The Office’s Three Roles

By: Scott Orsey

Promoting the optimal healthy development of children. That’s what we do here at the Connecticut Children’s Office for Community Child Health. It sounds fairly straightforward, right? Getting kids programs and services to help them achieve their best outcomes. However, in reality, accomplishing that mission is a tall order.

Here at the Office, we are dedicated not only to serving as a critical community resource, but we’re also dedicated to cultivating innovative and cost-effective solutions that build a stronger support system for children and their families.

In carrying out our mission, we take a three-pronged approach: strengthening existing community-based programs, facilitating synergies among programs, and serving as an innovation incubator for promising approaches that improve short- and long-term health outcomes for children.

Here’s a closer look at those areas:

  1. Strengthening the effectiveness of existing community-oriented initiatives – We currently cultivate a variety of community-based programs and provide support to those programs in the areas of fundraising, strategic planning, evaluation and the development of strong performance measurement. For example, our programs use our tools to help set goals and manage their activities such that they expand and strengthen their impact.
  2. Facilitating synergies among programs – We encourage, initiate and facilitate collaborative projects among community-based programs with similar missions and overlapping target populations. For example, with the Office as a facilitator, the Center for Care Coordination, the Injury Prevention Center and the Connecticut Children’s Healthy Homes Program collaborated to develop and present a training webinar for primary care providers on home safety for children with autism.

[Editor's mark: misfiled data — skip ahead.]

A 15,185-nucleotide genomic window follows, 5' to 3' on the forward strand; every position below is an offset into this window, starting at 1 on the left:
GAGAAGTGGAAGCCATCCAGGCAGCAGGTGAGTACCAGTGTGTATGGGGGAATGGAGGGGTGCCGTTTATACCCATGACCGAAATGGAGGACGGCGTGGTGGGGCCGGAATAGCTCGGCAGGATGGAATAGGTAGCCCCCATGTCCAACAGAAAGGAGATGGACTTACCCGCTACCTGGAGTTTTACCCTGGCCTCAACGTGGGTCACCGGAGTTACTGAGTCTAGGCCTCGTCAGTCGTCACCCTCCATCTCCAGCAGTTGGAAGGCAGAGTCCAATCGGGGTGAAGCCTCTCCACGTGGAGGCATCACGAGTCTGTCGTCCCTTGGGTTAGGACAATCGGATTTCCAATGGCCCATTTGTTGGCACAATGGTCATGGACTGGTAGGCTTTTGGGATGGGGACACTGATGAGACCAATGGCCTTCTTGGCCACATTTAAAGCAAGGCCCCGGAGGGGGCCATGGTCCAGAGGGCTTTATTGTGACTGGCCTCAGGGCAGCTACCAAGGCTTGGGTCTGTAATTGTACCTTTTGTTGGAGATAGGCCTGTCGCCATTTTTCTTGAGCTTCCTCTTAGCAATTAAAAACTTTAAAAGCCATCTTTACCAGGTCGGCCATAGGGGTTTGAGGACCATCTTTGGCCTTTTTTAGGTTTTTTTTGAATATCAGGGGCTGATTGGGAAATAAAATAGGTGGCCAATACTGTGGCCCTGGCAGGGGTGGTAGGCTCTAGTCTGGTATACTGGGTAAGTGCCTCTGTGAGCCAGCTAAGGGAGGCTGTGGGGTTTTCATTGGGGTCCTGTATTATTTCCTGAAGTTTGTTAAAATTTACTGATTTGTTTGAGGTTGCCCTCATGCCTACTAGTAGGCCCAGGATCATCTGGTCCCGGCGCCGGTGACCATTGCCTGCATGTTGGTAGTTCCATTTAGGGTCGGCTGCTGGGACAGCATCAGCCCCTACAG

3. Serving as an innovation incubator for the development of promising approaches that show potential for statewide and national expansion – While we have taken the lead in designing and supporting innovative responses to opportunities and gaps in the child health system, we actively identify and encourage innovators across a wide array of sectors. Mid-Level Developmental Assessment serves as an example. That model, developed by the Village for Families and Children, provides expedient assessments of children with behavioral or developmental concerns and connects those children to either community-based therapeutic services or a higher-level evaluation, if needed.

By engaging in all three of these important activities, we cover the full range of assistance that innovators and program leaders need to initiate, strengthen and grow the impact of their work.

Scott Orsey is the Director of Operations & Strategy for Connecticut Children’s Office for Community Child Health. Learn more »

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